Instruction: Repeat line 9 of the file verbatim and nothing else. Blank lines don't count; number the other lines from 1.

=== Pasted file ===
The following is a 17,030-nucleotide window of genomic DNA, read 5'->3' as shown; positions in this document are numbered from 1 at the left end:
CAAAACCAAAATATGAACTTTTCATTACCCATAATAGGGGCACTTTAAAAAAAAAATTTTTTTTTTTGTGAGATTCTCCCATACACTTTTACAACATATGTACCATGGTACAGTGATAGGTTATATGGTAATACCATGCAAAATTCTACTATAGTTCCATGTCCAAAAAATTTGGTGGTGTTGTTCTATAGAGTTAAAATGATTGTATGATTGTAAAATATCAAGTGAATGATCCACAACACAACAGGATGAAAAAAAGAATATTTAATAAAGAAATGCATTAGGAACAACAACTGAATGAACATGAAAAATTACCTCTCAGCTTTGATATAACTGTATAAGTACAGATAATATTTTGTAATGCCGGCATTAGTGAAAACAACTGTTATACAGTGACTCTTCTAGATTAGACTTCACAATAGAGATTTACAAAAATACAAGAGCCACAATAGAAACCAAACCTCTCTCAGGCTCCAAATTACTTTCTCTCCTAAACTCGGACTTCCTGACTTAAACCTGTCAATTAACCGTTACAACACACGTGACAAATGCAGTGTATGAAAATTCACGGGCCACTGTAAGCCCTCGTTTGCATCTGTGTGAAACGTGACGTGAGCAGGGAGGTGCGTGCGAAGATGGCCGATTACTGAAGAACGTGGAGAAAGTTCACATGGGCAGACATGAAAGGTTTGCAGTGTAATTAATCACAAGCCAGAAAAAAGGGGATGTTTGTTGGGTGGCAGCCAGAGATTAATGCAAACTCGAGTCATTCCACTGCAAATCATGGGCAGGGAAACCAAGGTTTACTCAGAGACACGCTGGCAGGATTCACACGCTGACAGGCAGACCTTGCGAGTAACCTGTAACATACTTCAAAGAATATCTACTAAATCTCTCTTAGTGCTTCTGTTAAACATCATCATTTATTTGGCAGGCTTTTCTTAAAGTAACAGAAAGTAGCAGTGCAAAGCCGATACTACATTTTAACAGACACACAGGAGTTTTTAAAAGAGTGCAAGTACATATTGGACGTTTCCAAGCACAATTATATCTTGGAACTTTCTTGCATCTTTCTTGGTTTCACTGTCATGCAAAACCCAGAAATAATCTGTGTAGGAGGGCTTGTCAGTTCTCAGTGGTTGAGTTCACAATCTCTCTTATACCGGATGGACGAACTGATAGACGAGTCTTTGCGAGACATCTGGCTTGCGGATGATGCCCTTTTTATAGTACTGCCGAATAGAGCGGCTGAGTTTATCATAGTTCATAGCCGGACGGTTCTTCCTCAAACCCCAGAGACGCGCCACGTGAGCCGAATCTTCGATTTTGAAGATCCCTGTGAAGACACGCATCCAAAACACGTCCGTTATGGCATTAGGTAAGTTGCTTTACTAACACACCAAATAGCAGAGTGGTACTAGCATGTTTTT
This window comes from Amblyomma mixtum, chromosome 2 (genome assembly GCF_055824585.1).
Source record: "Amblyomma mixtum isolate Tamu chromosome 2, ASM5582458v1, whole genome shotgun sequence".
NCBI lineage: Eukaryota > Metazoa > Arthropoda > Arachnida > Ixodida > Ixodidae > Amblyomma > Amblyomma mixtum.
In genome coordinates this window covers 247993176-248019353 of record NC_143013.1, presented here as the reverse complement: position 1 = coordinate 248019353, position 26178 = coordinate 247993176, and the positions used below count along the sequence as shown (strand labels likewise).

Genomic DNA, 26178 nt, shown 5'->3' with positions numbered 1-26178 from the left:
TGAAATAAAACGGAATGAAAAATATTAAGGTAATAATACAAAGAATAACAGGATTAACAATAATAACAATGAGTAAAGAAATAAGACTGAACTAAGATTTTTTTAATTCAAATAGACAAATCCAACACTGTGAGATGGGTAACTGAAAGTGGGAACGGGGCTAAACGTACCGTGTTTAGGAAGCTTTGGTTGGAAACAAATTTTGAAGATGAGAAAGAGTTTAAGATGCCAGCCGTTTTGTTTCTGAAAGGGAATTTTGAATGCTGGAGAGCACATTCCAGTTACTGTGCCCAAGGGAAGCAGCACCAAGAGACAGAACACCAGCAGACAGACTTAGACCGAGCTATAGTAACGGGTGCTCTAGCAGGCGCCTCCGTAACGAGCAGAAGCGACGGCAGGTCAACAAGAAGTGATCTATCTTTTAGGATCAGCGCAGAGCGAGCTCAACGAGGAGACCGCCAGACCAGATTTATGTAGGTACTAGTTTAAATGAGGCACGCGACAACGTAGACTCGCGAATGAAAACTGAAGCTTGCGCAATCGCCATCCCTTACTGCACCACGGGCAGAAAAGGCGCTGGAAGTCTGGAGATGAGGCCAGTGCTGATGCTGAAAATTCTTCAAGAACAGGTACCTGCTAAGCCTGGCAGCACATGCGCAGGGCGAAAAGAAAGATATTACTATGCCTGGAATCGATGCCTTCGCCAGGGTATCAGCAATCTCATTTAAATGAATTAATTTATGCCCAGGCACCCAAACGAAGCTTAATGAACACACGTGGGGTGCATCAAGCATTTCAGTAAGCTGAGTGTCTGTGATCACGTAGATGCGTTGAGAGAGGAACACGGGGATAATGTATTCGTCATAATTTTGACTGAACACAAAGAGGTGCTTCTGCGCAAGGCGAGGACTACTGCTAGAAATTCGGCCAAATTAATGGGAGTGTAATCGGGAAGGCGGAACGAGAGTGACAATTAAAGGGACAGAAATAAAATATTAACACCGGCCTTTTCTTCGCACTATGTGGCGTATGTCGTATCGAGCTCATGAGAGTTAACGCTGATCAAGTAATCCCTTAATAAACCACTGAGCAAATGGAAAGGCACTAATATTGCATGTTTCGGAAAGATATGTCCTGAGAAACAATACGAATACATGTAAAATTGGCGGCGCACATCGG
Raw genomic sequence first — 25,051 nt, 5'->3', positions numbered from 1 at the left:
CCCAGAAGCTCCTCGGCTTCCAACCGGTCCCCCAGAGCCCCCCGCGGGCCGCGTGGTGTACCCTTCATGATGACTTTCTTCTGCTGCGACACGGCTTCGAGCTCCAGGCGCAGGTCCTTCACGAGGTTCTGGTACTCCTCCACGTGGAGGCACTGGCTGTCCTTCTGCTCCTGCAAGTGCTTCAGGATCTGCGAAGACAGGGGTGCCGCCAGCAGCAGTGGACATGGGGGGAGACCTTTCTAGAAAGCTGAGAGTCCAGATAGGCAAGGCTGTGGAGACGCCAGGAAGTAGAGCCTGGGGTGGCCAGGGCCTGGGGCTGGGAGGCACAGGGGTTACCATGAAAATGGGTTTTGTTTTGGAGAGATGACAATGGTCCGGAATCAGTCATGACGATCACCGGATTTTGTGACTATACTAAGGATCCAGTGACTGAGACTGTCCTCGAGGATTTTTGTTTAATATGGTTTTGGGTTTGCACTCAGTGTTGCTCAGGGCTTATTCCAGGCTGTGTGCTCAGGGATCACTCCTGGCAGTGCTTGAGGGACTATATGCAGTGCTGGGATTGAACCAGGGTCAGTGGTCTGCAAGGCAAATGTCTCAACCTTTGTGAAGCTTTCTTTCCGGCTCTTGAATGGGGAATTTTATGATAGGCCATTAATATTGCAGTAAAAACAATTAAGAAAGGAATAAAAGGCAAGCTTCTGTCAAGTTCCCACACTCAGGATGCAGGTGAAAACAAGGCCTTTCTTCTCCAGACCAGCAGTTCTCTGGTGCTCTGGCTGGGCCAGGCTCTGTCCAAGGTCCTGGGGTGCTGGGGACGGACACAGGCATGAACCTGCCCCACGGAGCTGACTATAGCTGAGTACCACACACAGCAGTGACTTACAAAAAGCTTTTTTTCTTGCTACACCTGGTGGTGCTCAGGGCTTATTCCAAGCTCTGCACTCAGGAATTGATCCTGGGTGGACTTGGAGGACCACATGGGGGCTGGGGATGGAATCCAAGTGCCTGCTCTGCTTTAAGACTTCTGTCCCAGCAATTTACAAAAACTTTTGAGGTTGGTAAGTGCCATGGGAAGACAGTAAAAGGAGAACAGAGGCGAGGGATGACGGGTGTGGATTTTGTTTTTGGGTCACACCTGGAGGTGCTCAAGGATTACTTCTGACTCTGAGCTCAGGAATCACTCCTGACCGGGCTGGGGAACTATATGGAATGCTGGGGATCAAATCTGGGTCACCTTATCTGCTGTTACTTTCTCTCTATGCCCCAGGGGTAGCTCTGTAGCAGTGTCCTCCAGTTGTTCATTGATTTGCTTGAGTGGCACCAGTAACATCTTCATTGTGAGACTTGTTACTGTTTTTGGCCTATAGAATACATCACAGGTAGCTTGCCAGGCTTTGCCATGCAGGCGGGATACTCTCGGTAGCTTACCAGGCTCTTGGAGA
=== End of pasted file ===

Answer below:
Raw genomic sequence first — 25,051 nt, 5'->3', positions numbered from 1 at the left: